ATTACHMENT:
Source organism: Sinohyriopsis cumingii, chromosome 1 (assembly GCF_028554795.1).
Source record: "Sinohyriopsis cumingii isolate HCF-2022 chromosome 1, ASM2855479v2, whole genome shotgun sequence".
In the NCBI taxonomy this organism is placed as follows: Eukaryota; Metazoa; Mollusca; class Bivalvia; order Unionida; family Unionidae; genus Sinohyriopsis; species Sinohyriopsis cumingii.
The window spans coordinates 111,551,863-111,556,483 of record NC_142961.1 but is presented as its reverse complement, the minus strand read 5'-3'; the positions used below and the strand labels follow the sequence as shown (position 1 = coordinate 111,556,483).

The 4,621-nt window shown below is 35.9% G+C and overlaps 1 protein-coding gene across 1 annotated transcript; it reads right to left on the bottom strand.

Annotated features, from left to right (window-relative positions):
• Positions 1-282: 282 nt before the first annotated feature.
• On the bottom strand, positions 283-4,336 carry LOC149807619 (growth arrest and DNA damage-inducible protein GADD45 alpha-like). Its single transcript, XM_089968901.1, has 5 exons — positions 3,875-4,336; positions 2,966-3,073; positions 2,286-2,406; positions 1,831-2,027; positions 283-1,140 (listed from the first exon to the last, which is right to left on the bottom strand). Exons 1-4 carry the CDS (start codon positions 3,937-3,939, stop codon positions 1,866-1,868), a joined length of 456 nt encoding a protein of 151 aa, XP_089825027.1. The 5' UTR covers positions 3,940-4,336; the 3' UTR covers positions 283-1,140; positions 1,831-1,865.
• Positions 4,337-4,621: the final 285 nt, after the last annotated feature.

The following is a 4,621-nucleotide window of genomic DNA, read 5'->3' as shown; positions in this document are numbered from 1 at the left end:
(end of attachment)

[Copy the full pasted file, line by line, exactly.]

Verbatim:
Source organism: Sinohyriopsis cumingii, chromosome 1 (assembly GCF_028554795.1).
Source record: "Sinohyriopsis cumingii isolate HCF-2022 chromosome 1, ASM2855479v2, whole genome shotgun sequence".
In the NCBI taxonomy this organism is placed as follows: Eukaryota; Metazoa; Mollusca; class Bivalvia; order Unionida; family Unionidae; genus Sinohyriopsis; species Sinohyriopsis cumingii.
The window spans coordinates 111,551,863-111,556,483 of record NC_142961.1 but is presented as its reverse complement, the minus strand read 5'-3'; the positions used below and the strand labels follow the sequence as shown (position 1 = coordinate 111,556,483).

The 4,621-nt window shown below is 35.9% G+C and overlaps 1 protein-coding gene across 1 annotated transcript; it reads right to left on the bottom strand.

Annotated features, from left to right (window-relative positions):
• Positions 1-282: 282 nt before the first annotated feature.
• On the bottom strand, positions 283-4,336 carry LOC149807619 (growth arrest and DNA damage-inducible protein GADD45 alpha-like). Its single transcript, XM_089968901.1, has 5 exons — positions 3,875-4,336; positions 2,966-3,073; positions 2,286-2,406; positions 1,831-2,027; positions 283-1,140 (listed from the first exon to the last, which is right to left on the bottom strand). Exons 1-4 carry the CDS (start codon positions 3,937-3,939, stop codon positions 1,866-1,868), a joined length of 456 nt encoding a protein of 151 aa, XP_089825027.1. The 5' UTR covers positions 3,940-4,336; the 3' UTR covers positions 283-1,140; positions 1,831-1,865.
• Positions 4,337-4,621: the final 285 nt, after the last annotated feature.

The following is a 4,621-nucleotide window of genomic DNA, read 5'->3' as shown; positions in this document are numbered from 1 at the left end: